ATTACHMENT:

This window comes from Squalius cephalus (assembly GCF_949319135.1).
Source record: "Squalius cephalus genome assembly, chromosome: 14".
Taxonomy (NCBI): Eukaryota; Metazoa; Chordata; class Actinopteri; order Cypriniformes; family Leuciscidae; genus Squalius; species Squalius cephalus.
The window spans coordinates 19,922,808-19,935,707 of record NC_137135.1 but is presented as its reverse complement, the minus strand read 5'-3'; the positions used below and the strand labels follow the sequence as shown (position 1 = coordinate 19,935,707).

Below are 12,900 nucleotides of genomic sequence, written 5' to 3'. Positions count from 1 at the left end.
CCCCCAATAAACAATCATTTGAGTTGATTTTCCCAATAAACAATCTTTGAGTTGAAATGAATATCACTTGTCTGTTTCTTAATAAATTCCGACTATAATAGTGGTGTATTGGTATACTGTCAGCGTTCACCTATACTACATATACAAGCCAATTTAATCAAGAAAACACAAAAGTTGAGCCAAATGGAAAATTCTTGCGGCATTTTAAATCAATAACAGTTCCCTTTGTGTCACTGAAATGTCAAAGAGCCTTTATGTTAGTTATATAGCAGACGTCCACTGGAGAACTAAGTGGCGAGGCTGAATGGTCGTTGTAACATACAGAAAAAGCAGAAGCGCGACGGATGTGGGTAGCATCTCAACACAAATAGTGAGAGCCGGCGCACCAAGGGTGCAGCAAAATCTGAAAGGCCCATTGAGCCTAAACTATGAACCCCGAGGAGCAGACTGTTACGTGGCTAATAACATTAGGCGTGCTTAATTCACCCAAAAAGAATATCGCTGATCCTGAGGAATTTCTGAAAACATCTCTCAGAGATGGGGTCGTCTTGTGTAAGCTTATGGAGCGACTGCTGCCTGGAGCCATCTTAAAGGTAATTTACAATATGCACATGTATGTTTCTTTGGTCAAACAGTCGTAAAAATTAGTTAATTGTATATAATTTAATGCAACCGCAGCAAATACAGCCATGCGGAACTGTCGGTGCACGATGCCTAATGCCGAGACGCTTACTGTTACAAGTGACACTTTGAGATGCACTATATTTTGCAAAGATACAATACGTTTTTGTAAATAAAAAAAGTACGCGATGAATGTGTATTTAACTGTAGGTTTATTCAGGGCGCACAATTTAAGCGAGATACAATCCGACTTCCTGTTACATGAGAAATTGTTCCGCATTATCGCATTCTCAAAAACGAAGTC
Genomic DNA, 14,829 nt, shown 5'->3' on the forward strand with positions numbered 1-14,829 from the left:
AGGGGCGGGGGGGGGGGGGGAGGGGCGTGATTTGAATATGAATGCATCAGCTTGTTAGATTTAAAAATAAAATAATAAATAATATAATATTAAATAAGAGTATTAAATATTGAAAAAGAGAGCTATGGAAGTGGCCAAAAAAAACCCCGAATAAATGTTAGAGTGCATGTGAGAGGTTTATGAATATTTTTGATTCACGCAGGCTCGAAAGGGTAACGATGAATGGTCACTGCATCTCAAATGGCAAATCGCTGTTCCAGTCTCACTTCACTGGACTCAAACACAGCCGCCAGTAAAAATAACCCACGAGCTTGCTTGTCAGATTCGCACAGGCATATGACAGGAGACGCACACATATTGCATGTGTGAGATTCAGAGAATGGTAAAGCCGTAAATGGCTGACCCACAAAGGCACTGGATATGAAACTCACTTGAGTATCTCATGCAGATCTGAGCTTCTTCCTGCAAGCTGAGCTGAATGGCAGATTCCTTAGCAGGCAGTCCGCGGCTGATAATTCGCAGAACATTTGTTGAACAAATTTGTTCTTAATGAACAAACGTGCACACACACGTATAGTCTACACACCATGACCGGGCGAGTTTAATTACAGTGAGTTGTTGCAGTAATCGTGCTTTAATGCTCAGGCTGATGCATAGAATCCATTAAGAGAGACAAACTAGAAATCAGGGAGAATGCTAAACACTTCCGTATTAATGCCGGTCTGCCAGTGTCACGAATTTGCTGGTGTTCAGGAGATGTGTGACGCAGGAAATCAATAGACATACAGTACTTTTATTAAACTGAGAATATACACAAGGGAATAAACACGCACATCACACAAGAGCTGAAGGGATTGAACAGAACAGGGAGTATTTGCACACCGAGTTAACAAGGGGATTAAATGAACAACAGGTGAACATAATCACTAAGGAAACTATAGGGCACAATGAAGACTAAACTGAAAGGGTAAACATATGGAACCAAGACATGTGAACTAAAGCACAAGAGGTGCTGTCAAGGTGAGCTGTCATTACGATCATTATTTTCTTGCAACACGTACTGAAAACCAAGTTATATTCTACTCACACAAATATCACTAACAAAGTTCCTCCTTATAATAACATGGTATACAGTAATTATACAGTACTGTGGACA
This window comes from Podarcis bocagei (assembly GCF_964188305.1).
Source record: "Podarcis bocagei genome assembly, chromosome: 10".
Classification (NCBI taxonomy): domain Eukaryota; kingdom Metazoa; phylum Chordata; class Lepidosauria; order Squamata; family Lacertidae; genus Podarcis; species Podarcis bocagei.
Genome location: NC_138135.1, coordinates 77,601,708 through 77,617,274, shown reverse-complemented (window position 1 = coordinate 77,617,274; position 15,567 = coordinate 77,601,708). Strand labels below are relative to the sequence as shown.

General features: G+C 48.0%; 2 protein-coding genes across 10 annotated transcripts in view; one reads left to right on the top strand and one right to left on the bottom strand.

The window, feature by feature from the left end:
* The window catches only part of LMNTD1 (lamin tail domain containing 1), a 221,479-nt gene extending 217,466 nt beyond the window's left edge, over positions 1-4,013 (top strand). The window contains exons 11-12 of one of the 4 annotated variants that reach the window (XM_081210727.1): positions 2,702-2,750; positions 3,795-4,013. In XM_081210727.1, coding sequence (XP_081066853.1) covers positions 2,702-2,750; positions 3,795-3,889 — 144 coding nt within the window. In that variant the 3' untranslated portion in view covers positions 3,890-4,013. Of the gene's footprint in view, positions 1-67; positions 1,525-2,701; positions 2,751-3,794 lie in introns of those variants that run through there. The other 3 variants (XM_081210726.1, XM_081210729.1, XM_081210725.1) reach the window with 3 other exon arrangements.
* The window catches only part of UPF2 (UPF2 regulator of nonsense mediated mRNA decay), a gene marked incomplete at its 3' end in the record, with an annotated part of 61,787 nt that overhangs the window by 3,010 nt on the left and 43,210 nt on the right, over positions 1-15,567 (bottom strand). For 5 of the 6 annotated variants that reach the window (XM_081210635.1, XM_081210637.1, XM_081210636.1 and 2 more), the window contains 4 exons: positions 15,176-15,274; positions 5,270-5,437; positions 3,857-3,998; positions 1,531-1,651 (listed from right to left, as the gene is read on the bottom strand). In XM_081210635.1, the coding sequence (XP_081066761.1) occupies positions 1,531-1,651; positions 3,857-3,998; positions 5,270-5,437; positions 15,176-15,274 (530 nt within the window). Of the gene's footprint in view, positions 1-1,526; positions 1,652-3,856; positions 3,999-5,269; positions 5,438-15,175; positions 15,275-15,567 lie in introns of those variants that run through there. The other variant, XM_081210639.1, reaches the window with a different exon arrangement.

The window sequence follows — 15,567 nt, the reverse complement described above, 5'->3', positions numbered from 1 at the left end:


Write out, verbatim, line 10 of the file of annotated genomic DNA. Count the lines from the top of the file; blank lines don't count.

Source record: "Podarcis bocagei genome assembly, chromosome: 10".